Xiao then briefly leaves the room, only to return 27 seconds later. He then stands next to the bed, pointing at Karam’s hand and his own face, before making a gesture as if Karam should try hitting him again. Xiao then made a fist and pointed at Karam’s face.
Xiao then pulls Karam’s blankets up, closes Karam’s eyelids with his fingers and pats Karam on the head. Xiao then put a finger to his mouth in a shushing gesture before turning off the TV and the lights and leaving.
Last Tuesday, Xiao pleaded guilty to assault. A sentencing hearing is expected to be held later this year.
The assault took place at a time of growing concern about Ontario’s long-term care system. Former nurse Elizabeth Wettlaufer was recently sentenced to life in prison for the murders of eight patients in long-term care facilities. The province has announced a public inquiry, but NDP leader Andrea Horwath wants that expanded to take a broader look at what she calls a broken system.
Karam’s grandson, Daniel Nassrallah, an Ottawa lawyer who set up the camera, said he couldn’t believe what he was seeing when he first viewed the video just after 10 p.m. on the day of the assault. Nassrallah had set up the camera — which is about the size of a baseball, lights up in the dark and had wires running from it — on the wall so he could watch the video remotely over the internet.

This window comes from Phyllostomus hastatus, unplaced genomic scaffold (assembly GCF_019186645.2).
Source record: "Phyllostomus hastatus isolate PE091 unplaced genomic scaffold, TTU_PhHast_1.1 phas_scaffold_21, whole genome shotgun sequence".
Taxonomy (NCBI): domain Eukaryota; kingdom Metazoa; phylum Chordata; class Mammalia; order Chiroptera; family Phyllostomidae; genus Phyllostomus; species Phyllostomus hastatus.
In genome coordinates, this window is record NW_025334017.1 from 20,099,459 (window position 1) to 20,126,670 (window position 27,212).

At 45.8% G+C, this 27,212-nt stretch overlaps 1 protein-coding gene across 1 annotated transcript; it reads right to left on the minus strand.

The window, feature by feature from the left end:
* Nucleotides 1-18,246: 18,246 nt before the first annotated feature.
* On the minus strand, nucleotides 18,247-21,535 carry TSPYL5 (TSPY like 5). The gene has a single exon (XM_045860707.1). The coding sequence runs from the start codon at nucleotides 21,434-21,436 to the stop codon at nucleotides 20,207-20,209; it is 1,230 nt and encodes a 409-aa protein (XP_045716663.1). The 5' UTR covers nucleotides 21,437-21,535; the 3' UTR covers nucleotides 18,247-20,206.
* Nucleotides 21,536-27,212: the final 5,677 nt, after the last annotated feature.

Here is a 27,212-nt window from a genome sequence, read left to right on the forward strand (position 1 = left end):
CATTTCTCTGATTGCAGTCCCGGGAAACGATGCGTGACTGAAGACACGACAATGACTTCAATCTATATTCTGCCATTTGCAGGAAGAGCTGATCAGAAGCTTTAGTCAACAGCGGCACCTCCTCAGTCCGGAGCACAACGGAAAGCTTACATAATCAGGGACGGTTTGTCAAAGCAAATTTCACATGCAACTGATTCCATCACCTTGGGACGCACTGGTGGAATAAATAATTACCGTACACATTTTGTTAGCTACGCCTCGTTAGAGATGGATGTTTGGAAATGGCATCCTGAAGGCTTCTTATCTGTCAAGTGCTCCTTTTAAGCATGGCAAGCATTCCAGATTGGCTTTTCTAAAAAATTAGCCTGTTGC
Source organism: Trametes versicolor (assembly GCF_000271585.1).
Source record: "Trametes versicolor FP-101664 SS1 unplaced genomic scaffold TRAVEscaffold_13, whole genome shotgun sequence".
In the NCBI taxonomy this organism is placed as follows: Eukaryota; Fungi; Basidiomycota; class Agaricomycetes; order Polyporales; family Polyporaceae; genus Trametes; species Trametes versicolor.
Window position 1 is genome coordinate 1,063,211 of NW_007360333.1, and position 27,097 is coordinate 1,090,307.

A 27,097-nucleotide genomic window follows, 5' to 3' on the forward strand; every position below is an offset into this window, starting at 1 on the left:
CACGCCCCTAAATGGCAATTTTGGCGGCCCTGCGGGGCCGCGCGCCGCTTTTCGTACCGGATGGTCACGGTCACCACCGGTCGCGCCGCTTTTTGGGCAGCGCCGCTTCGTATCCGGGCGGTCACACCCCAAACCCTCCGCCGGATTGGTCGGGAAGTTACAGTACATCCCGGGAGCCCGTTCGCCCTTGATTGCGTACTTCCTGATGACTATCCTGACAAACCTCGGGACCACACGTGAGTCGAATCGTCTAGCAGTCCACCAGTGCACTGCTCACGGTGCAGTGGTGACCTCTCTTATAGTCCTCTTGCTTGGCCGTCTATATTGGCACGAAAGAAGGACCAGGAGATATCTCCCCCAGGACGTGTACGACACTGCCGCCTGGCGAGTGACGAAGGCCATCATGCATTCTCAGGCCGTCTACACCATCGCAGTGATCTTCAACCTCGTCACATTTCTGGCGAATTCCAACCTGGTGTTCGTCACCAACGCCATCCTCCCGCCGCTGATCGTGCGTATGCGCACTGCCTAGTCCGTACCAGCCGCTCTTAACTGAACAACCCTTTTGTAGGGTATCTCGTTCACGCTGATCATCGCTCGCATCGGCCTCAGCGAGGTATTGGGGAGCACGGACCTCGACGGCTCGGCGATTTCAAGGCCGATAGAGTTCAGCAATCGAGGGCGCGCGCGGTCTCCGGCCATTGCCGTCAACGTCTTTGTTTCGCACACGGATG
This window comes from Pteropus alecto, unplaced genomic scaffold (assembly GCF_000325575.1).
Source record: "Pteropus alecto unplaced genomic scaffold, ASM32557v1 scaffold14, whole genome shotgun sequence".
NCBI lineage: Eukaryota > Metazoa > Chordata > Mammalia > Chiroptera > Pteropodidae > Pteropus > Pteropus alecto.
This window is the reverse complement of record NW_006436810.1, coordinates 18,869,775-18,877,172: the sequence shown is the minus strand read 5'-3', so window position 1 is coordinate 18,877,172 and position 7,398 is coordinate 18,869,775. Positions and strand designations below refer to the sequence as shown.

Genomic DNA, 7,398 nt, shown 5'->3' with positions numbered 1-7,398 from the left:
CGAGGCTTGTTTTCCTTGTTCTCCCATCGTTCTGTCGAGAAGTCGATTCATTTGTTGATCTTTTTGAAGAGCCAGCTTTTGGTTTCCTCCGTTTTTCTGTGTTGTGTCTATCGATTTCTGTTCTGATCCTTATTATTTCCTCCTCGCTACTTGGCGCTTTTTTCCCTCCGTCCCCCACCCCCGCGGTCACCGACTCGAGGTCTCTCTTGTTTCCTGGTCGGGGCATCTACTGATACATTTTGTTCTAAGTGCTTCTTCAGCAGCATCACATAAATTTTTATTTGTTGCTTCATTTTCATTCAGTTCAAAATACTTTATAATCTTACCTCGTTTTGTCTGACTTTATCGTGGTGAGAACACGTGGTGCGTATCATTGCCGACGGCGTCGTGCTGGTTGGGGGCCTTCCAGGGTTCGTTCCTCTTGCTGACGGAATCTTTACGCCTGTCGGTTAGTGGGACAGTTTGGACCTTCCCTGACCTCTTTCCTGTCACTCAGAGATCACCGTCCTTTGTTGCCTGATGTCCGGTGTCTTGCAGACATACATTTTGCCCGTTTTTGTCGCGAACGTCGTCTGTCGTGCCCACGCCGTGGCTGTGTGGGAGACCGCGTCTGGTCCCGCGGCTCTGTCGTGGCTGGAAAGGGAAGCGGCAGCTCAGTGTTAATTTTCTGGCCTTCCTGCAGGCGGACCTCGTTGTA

“I literally stood up and fell down, my legs gave way because I didn’t know how to respond to this,” he said.
“We have a camera on him, and even that doesn’t deter him. To me, that’s mind blowing.”
Nassrallah said after viewing the assault, he first called his uncle, who is the substitute decision maker for his grandfather, then his brothers. He then headed toward the home in his car, hoping to get there before the shift changed at 11 p.m. On the way, he dialled 911.
The police were already on his grandfather’s floor when he arrived; as he and his two brothers got into the elevator, one of them spotted Xiao leaving through the front door. Nassrallah approached him and asked him to come upstairs with them, which he did. Nassrallah then showed police the video. They arrested Xiao on the spot, handcuffed him and took him to the central cell block.
Karam was taken to hospital by paramedics. A CT scan was performed but there were no serious injuries. He eventually returned to the home.
Ottawa police Det. Hilary Rao with the elder abuse unit said the video was “definitely disturbing.”
Burelle, the city’s head of community and social services, which oversees long-term care homes, called the case “deeply troubling.” She outlined details of the incident and ongoing investigations in the letter to the mayor and members of city council.